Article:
In December 1919, aviator E.M. “Matty” Laird was ready to start building airplanes in downtown Wichita, Kansas. He left his hometown of Chicago, Illinois, to join forces with Jacob Melvin Moellendick in the E.M. Laird Company Partnership. His latest design, known as the “Laird Wichita Tractor,” was a three-place, open-cockpit biplane powered by a Curtiss OX-5 engine rated at 90 horsepower.

By February 1920 Laird and a small group of men began construction of 10 aircraft in a vacant structure located downtown at the corner of English and South Wichita Streets behind the Wichita Forum building. The facility was owned and operated by Everett A. Watkins as the Watkins Manufacturing Company that designed and built agricultural equipment. “Matty,” as his friends called him, had leased floorspace in the building and purchased all of Watkins’ woodworking machines to help expedite manufacture of the Tractor.

Simple fixtures were used to fabricate the basic wood fuselage and the four wing panels before covering both structures with cotton fabric. Next, nitrate dope was applied to tighten the fabric before paint was applied. The woodshop produced myriad types of parts and assemblies need to build the biplane, and a majority of the work was done using hand labor and careful craftsmanship. Laird had built his tiny, initial workforce of 11 men around a core of skilled carpenters, woodworkers and mechanics.

Completed Swallow fuselages with landing gear and engines installed awaited movement to the Forum Building where final assembly of wings and empennage would be accomplished. (Joan Laird Post Collection)


By May 1920 Matty had about 30 employees on the payroll and the downtown factory was humming with activity. The air was awash with the smell of fresh-cut spruce and dope as more airplanes were constructed to meet growing demand. Laird was optimistic that increased orders for the Tractor, now renamed the “Laird Swallow,” were on track to sell out production for the remainder of the year.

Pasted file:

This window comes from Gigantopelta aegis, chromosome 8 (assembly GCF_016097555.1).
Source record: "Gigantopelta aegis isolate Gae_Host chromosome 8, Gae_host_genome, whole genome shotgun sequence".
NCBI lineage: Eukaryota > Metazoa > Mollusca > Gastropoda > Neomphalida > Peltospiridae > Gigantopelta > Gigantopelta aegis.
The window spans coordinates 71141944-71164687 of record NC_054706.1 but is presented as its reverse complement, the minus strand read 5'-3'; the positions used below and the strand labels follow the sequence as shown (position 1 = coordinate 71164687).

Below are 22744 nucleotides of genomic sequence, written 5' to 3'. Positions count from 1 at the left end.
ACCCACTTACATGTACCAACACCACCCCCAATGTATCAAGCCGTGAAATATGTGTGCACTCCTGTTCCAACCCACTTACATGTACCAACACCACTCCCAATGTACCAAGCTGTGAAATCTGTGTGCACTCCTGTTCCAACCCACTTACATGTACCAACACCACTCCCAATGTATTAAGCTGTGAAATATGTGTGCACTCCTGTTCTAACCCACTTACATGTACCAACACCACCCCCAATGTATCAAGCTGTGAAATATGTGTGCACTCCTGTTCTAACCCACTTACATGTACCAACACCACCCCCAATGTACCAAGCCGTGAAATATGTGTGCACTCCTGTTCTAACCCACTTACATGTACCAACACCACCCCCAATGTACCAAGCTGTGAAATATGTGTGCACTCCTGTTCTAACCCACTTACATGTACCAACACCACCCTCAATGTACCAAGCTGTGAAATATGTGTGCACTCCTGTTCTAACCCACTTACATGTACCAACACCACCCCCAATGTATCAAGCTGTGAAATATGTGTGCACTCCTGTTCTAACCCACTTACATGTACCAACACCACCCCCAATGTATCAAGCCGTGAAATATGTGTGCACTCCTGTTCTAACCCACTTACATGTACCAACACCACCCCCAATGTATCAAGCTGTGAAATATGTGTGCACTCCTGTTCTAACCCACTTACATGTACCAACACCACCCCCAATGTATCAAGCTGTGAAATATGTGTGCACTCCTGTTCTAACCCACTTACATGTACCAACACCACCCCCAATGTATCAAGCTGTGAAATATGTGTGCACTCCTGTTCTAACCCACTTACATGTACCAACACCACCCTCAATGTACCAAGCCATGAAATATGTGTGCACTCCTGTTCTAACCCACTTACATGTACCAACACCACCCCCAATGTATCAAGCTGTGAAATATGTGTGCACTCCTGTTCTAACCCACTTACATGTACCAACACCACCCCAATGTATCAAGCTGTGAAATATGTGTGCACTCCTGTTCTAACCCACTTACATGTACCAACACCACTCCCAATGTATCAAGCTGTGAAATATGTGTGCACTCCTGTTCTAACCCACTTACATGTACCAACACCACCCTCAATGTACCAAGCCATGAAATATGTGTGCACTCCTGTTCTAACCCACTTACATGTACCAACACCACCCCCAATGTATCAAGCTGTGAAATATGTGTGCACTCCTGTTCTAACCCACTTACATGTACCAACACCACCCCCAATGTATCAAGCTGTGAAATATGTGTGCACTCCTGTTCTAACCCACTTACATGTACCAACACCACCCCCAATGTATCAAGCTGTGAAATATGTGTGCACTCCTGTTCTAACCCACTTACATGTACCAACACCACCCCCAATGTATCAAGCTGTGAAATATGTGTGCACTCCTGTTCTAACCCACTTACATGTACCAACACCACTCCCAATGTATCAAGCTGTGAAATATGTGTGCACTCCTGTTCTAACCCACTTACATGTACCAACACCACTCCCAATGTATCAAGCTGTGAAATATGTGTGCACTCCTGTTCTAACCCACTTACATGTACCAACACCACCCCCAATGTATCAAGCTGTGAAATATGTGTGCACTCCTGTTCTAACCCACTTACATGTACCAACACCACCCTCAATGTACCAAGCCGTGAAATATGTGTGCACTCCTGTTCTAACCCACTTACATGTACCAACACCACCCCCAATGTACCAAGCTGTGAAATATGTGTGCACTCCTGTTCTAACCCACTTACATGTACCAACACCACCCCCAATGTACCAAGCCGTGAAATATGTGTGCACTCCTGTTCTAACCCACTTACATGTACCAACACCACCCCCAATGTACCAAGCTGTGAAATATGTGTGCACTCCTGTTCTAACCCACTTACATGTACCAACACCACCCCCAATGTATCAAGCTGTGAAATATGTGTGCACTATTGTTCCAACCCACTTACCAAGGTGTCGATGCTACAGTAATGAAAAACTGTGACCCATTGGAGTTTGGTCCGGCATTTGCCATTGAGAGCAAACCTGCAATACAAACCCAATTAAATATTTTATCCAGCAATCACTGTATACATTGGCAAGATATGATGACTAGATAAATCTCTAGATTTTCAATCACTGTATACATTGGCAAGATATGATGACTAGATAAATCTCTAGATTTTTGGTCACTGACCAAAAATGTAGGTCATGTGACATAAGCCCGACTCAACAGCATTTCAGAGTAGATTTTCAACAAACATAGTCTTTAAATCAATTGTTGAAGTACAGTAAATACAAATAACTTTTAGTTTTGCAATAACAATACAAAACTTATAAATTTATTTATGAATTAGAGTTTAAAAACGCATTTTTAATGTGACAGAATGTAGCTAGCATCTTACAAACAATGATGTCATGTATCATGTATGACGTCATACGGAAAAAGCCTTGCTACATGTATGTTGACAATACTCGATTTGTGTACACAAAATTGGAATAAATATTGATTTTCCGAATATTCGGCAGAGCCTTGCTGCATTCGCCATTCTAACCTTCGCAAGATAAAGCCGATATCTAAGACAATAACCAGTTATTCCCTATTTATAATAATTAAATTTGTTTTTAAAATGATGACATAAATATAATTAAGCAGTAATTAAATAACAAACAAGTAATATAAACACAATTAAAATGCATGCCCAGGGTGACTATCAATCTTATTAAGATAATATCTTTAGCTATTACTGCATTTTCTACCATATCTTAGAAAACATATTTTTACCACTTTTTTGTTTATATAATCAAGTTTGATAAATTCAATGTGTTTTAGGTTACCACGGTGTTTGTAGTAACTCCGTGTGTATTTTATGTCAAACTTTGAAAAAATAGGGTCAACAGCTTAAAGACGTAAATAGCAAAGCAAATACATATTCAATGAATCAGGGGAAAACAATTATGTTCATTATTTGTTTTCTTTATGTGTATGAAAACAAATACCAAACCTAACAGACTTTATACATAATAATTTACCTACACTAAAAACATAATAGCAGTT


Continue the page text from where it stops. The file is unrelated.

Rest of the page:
Final assembly of each ship had to be accomplished in the Forum building before the aircraft was disassembled and trucked north to the Wichita Aircraft Company’s flying field at 29th Street and Hillside Avenue. The E.M. Laird Company Partnership had its main corporate office at 204 Caldwell-Murdock building.

As a hot, humid Kansas August came to a close, Laird hoped to build two aircraft per week by the end of the year. He announced that as of September 10 Swallows had been manufactured and sold, with another 10 in various stages of construction. To meet production schedules the workforce had increased to 45 men and the factory was producing one ship every five working days. In addition, customers were continuing to place orders with cash deposits that greatly benefitted the company’s slender coffers.

Building one Swallow every five days was big news for the prairie city, and the Wichita Eagle newspaper was quick to notice: “Our 1920 pride in our production of one plane per week doubtless will serve for humorous little commentary. In the present state of the aircraft business, however, a factory producing one plane per week is a large factory, and the future of the business is bright.”

In the summer of 1921 Laird’s business partner J.M. Moellendick decided to streamline manufacturing of the Swallow by authorizing construction of a large factory building at the flying field. Laird, who was away on a business trip, strongly disagreed with the decision but “Jake” ignored Matty’s opposition and forged ahead. By the end of 1922 production activity at the downtown locations gradually slowed to a trickle as operations were relocated to the site at 29th and Hillside Avenue.

Although Laird was deeply distressed that stopping production for nearly three months threatened to torpedo cash flow and severely disrupt his carefully orchestrated schedules for building and delivering ships to customers, he had no choice but to make the move to the new factory as expeditiously as possible and resume production. It was not until March 1922 that Swallows slowly began rolling off the assembly line.

The city’s second airplane factory no longer exists, but it served to put Wichita on the map as one of America’s earliest attempts to manufacture and sell commercial aircraft in relatively large numbers.